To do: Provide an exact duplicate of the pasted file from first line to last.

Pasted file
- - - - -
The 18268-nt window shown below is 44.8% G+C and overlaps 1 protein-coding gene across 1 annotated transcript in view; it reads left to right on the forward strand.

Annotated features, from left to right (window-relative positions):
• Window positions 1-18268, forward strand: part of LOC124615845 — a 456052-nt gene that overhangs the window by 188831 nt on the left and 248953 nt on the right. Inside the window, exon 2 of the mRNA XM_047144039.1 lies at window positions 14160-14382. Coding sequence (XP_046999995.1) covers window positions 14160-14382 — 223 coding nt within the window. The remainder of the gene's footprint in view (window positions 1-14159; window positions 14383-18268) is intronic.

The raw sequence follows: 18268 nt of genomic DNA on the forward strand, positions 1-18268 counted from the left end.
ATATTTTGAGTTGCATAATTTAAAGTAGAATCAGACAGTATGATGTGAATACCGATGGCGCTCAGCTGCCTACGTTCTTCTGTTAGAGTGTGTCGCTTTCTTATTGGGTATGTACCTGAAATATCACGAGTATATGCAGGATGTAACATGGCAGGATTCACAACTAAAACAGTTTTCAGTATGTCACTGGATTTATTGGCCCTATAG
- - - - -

The 18268-nt window shown below is 44.8% G+C and overlaps 1 protein-coding gene across 1 annotated transcript in view; it reads left to right on the forward strand.

Annotated features, from left to right (window-relative positions):
• Window positions 1-18268, forward strand: part of LOC124615845 — a 456052-nt gene that overhangs the window by 188831 nt on the left and 248953 nt on the right. Inside the window, exon 2 of the mRNA XM_047144039.1 lies at window positions 14160-14382. Coding sequence (XP_046999995.1) covers window positions 14160-14382 — 223 coding nt within the window. The remainder of the gene's footprint in view (window positions 1-14159; window positions 14383-18268) is intronic.

The raw sequence follows: 18268 nt of genomic DNA on the forward strand, positions 1-18268 counted from the left end.
ATATTTTGAGTTGCATAATTTAAAGTAGAATCAGACAGTATGATGTGAATACCGATGGCGCTCAGCTGCCTACGTTCTTCTGTTAGAGTGTGTCGCTTTCTTATTGGGTATGTACCTGAAATATCACGAGTATATGCAGGATGTAACATGGCAGGATTCACAACTAAAACAGTTTTCAGTATGTCACTGGATTTATTGGCCCTATAG